If you are interested in submitting a flyer, e-mail your document (PDF document is preferred) to email@example.com. Please include your UND fund and department number and contact information. Upon receiving your request, we will contact you to verify your submission and the color for your copies. Starting in July, we will then send your original to Duplicating Services and 2,000 three-hole punched copies will be billed to your account.
For more information, please contact me.
-- Heather Kasowski, Special Projects Coordinator, Enrollment Services, firstname.lastname@example.org, 7.6468
|Studio One features beer tax, comic book creator|
Learn why some feel a tax on beer may be a good idea on the next edition of Studio One on Channel 3 in Grand Forks. About 90 percent of alcohol consumed by underage youth in the United States is through binge drinking. One nationally active student group, Students Against Destructive Decisions (SADD), is petitioning for a beer tax in North Dakota. The group hopes the tax will help reduce binge drinking, while the revenue generated will help with educational efforts. Hear more about this topic on Studio One.
Also on the show this week, hear from the creator of the comic book series “Zot!” Cartoonist Scott McCloud began creating comic books in the 1980s; however, he is best known as a comic theorist. McCloud has written several books about the definition, history, and vocabulary of comics. Hear from McCloud about his work on the next edition of Studio One.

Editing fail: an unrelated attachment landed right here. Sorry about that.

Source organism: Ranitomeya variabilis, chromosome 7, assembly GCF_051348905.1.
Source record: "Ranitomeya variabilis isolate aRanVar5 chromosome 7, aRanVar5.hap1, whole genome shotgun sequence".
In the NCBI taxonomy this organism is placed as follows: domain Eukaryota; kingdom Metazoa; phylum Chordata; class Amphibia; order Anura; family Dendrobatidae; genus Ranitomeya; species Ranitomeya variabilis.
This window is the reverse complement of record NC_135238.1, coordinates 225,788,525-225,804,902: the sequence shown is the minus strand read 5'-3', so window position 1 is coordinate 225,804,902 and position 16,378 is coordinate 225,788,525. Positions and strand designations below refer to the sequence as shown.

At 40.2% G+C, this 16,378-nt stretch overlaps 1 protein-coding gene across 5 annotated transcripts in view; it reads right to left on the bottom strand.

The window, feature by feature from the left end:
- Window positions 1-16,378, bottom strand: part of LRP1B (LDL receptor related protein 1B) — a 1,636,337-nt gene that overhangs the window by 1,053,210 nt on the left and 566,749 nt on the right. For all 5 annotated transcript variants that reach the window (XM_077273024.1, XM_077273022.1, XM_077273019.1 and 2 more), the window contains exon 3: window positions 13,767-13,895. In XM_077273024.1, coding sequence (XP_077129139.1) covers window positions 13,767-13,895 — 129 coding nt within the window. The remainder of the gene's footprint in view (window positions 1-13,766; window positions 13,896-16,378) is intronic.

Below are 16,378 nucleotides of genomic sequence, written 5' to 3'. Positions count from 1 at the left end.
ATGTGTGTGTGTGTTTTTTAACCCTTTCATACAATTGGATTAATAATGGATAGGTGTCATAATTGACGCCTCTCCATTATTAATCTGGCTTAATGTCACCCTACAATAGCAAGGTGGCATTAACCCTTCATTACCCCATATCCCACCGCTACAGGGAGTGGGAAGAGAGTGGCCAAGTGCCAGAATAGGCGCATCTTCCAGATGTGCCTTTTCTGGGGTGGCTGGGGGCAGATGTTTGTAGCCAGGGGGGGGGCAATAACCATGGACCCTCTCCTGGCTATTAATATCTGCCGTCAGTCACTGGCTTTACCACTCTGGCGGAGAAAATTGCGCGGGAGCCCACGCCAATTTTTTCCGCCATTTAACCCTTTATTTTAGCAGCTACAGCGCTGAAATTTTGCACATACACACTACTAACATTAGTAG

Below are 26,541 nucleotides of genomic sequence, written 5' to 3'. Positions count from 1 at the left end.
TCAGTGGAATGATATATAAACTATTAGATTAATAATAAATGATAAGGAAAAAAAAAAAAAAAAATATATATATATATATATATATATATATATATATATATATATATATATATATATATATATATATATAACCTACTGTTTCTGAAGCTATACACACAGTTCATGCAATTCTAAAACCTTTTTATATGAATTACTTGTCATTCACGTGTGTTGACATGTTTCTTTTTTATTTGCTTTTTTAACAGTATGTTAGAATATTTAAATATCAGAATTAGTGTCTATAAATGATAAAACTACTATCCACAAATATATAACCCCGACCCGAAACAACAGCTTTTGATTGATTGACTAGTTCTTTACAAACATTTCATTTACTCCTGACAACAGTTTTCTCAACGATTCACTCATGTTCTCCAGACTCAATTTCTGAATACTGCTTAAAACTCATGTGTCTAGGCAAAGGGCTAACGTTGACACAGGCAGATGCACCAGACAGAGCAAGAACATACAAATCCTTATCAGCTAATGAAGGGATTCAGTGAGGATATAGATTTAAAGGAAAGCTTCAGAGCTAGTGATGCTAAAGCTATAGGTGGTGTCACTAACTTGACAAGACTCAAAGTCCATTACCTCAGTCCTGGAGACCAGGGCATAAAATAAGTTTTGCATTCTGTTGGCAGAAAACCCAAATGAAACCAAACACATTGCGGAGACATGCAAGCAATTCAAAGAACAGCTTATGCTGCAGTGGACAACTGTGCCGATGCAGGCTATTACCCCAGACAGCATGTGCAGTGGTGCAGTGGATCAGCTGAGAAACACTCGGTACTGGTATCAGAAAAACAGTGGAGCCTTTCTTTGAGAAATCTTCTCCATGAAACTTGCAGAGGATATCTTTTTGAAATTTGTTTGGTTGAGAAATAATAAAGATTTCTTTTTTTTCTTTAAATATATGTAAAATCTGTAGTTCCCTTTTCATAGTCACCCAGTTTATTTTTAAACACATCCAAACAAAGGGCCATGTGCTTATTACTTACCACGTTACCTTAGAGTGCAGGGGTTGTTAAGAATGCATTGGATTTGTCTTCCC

Studio One is an award-winning news and information program produced at the University of North Dakota Television Center. The program airs live on UND Channel 3 on Thursdays at 5 p.m. Re-broadcasts can be seen at 7 a.m., noon, 7 p.m. and 11 p.m. daily and on Saturdays at 10 a.m. Prairie Public Television airs Studio One on Saturday at 6 a.m. The program can also be seen by viewers in Fargo, Bismarck/Mandan and Minot, N.D.; Minneapolis, Minn.; Denver, Colo.; and Winnipeg, Manitoba.
-- Meghan Flaagan, Director of Marketing, Television Center, email@example.com, 777-3818
|U2 lists workshops|
Below are the U2 workshops for April 17–20. Visit our web site for more.
Blue Cross, Blue Shield: Strength Bands
* EERC, Lewis and Clark Room, 10:45 a.m. and 11:15 a.m.
* Wilkerson Dining, 2 and 2:30 p.m.
* Odegard Hall, Room 244, 2:45 and 3:15 p.m.
Strength training is an important component to a balanced exercise program. The equation you want to remember is: aerobic training + strength training = better health. This presentation will cover the advantages of strength training such as a more toned body, weight loss and maintenance, and a healthier heart and state of mind. Everyone in attendance will receive a free strength resistance band. Presenter: Milissa Van Eps, member, education representative.
Pre-Retirement Seminar: Social Security and Medicare Programs
April 17, 2:30 to 4:30 p.m., Room 10-12, Swanson Hall.
This workshop will provide you information regarding the many questions you may have about Social Security and Medicare at retirement. Presenter: Howard Kossover, public affairs specialist, Social Security Administration.
Records Retention and E-Mail
April 18, 10 to 11 a.m., Memorial Room, Memorial Union.
During this workshop, you will learn what role e-mail plays in an organization, UND policy and best practices for retaining e-mail messages. Presenter: Chris Austin, records manager.
April 19, 8:30 a.m. to 12:30 p.m., 211 Skalicky Tech Incubator
This workshop is required by state fleet for all UND employees who drive state vehicles on a regular (monthly) basis, received a traffic violation, or had an accident while operating a state vehicle. Employees are encouraged to bring a family member (spouse and/or dependents). This workshop may also reduce your North Dakota insurance premiums and could possibly remove points from your driving record. Presenter: Tom Brockling.